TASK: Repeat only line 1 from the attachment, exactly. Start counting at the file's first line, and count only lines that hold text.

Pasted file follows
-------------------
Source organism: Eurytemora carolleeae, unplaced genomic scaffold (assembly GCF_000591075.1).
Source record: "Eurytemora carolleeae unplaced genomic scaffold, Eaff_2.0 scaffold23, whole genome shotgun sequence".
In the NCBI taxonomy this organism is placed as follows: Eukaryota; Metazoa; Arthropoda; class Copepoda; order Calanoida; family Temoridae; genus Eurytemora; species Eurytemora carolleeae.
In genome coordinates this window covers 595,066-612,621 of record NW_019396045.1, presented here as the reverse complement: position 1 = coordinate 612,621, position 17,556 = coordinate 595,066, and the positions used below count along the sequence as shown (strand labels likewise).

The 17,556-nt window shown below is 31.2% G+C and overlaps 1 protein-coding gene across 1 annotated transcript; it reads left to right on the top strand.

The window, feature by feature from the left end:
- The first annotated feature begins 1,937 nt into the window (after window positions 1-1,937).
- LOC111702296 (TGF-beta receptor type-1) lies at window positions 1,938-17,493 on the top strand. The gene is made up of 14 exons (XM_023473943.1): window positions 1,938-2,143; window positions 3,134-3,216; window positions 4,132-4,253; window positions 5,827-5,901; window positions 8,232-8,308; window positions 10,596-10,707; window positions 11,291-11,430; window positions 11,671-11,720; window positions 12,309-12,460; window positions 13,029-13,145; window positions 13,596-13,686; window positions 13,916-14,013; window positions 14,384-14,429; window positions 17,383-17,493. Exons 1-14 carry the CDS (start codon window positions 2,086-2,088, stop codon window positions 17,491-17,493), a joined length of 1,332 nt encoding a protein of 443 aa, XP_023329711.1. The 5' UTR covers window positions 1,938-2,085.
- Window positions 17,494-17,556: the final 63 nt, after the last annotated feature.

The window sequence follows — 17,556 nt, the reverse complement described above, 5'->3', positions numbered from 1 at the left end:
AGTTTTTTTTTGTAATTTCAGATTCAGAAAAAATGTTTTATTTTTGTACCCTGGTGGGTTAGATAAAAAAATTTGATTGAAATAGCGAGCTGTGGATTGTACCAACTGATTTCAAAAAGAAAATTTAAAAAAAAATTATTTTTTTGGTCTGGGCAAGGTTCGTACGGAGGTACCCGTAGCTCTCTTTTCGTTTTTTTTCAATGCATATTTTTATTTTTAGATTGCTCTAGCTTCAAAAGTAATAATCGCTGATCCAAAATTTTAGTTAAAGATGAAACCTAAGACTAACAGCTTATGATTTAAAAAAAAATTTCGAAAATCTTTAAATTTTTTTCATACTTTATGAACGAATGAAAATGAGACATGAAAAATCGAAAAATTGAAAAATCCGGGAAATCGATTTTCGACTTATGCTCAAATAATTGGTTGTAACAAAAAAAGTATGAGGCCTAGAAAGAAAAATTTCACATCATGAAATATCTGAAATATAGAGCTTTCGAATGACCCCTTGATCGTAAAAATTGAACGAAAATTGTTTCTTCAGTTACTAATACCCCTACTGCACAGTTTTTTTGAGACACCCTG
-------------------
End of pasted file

Source organism: Eurytemora carolleeae, unplaced genomic scaffold (assembly GCF_000591075.1).